1824: Louis XVIII dies. He has no son, so the crown goes to his younger brother, Charles X. Unfortunately, Charles X is a clueless, rigid reactionary with kitty litter for brains, who thinks that going back to the prerevolutionary absolute monarchy would be a perfectly swell idea.
1830, July: After six years of Charles throwing his weight around, and pissing everybody off by trying to obliterate 35 years’ worth of (very) modest social and political progress for the sake of restoring the ancien régime’s feudalism, arbitrary rule, and aristocratic privilege, France has had enough. After three days of Parisian riots that is soon known as the “July Revolution,” Charles X is forced to abdicate. Rather than declaring a republic, the provisional government proclaims Charles’s distant and much less conservative cousin, Louis-Philippe of the royal house of Orléans, as king by the will of the people (rather than by mere right of inheritance).
1830, roughly: Marius becomes an ardent Bonapartist and leftist, quarrels with his royalist grandfather, and moves out to mingle with like-minded students and workers at the radical, working-class cafés.
1832: Within two years, the leftists in France are disillusioned by the new king, Louis-Philippe, and his “liberal” regime, the July Monarchy, which isn’t nearly as liberal as they’d hoped it would be. Radicals dream about a second republic while Bonapartists dream of restoring the Empire.
1832, June: Jean Maximilien Lamarque, popular liberal politician and former Napoleonic general, dies during a cholera epidemic in Paris. His state funeral sets off rioting and armed resistance among disaffected students and workers, who are hoping to repeat the success of the July Revolution and overthrow Louis-Philippe, or at least to have the clout to demand additional social and legal reforms in the established system. (The funeral procession and the beginning of the riot, as shown in the film, are taken straight from the novel and it’s a pretty good depiction of what historically happened.)
June 5-6, 1832: And we’ve finally made it to the barricades of Les Misérables, 43 years after the French Revolution!
(France’s revolutions still aren’t over yet after 1832. After 18 years of Louis-Philippe, the Parisians kick him out, too, in the Revolution of 1848—which is kinda-sorta foreshadowed with that ginormous barricade full of singing ghosts in the grand finale of the film—and proclaim the Second Republic . . . which is soon taken over by Napoleon’s nephew, Louis Napoleon, who becomes president of the Republic. He then decides he’d prefer to be emperor like his uncle and proclaims the Second Empire. The Second Empire lasts for almost 20 years, 1851-70, before collapsing after the disastrous Franco-Prussian War. A new republic is proclaimed. Radical Parisians foresee the sort of cynical, conservative bourgeois republic that has existed before, decide they would rather bring back the leftist ideals of la grande révolution, and declare Paris in revolt (the Paris Commune). The government troops eventually suppress the rebellion in May 1871 by shooting down about 20,000 people in one week, ten times as many as were guillotined in Paris during the 16-month Terror of 80 years before; and the Third Republic comes into being—which chugs creakily along until Hitler invades France in 1940. Whew.)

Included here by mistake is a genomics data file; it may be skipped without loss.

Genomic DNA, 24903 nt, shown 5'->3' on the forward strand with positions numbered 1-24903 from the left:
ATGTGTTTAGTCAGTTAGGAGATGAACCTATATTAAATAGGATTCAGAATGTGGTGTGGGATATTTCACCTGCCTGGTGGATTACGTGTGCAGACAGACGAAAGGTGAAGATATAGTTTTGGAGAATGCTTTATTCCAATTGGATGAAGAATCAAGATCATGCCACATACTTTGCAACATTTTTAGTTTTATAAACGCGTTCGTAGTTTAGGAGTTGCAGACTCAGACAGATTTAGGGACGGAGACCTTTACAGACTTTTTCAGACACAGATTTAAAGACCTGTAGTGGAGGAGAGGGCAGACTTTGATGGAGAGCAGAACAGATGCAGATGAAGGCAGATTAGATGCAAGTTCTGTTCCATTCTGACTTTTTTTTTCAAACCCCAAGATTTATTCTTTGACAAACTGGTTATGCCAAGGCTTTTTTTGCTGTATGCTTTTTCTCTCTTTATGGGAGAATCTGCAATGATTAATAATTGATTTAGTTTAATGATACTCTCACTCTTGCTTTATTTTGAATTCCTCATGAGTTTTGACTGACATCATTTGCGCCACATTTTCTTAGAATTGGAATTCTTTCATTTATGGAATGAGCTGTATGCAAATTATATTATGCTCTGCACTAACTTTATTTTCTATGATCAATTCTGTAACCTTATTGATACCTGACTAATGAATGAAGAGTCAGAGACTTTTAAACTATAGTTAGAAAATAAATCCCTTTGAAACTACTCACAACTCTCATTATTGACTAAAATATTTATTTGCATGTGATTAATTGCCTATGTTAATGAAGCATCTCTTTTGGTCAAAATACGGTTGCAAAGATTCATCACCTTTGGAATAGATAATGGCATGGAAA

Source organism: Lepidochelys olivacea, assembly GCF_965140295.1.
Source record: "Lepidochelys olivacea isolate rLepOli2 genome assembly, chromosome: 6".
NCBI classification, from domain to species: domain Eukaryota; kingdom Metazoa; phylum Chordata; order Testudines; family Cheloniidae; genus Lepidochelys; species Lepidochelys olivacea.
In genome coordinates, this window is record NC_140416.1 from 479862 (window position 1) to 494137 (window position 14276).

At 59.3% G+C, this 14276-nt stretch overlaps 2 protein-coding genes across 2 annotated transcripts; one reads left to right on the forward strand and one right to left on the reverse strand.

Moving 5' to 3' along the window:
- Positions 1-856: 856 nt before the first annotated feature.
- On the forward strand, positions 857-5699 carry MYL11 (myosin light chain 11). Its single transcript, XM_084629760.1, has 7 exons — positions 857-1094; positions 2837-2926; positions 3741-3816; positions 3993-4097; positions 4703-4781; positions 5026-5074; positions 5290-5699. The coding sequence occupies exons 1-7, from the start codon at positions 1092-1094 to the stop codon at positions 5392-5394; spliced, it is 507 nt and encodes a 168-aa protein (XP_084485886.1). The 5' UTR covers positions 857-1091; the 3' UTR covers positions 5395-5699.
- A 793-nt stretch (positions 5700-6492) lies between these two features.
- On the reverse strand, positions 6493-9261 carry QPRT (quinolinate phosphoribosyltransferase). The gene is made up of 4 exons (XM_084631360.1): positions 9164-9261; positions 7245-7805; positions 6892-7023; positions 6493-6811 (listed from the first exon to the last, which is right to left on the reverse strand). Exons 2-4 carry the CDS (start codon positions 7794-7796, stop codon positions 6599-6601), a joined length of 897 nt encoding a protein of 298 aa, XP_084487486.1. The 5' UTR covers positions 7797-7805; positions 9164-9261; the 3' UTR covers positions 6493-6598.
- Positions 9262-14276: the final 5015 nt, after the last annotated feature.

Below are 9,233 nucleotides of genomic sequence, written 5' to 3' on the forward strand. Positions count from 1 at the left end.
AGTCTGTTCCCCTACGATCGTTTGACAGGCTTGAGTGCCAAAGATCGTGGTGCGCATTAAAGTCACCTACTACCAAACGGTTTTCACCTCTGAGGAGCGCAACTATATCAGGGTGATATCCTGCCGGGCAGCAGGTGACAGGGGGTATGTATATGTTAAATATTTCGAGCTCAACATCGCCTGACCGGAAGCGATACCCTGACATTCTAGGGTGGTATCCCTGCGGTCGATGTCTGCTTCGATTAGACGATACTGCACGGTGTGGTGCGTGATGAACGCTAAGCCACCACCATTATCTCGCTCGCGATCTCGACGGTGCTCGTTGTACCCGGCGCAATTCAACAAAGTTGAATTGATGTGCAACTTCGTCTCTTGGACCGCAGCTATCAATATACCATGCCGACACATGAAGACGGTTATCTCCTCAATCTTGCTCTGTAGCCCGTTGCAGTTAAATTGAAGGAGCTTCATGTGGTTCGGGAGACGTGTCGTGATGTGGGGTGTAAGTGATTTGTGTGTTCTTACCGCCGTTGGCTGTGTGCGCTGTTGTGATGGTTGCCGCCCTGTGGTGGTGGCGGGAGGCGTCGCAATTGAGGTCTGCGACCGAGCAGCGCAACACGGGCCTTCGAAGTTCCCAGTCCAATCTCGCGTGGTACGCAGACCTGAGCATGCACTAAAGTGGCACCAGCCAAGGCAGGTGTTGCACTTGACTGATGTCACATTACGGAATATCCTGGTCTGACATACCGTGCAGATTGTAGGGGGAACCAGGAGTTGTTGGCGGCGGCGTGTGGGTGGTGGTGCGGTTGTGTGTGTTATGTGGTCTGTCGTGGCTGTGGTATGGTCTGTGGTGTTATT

Postscript: So what’s with that elephant in the movie, anyway???
Well, chalk one up to faithfulness to the literary (and historical) source. The elephant actually existed. The original elephant was a very impressive 40 feet high, somewhat larger even than the version they built for the movie, and was erected in 1812-13 to commemorate Napoleon’s military victories—referring most obviously to his first great victory, the Egyptian expedition of 1798. From 1813 to 1846, it stood in the center of the Place de la Bastille (where the July Column stands now, commemorating the July Revolution, on what was originally the elephant’s pedestal). Though the final elephant was intended to be a gigantic bronze statue, only a full-size plaster and wood mockup was built before Napoleon went into exile. It deteriorated badly over the next three decades, eventually becoming a decrepit, crumbling, rat-infested eyesore. Hugo wrote a whole chapter about it in Les Mis, as a symbol of post-Napoleonic France's moral decay, and had little Gavroche, the homeless street urchin, sleeping inside it.
And finally—the phrase “les misérables,” which has a whole range of subtly shaded meanings in French, is much better translated into English as “the dispossessed” or even as “the outsiders”—which can describe every major character in the novel in one way or another—than simply as “the miserable ones” / “the wretched ones.”
Go see the movie!
And then go and send a donation to your favorite human rights group or homeless shelter, since this story isn’t really over at all.
This essay is also posted at the group blog at Historical Fiction eBooks.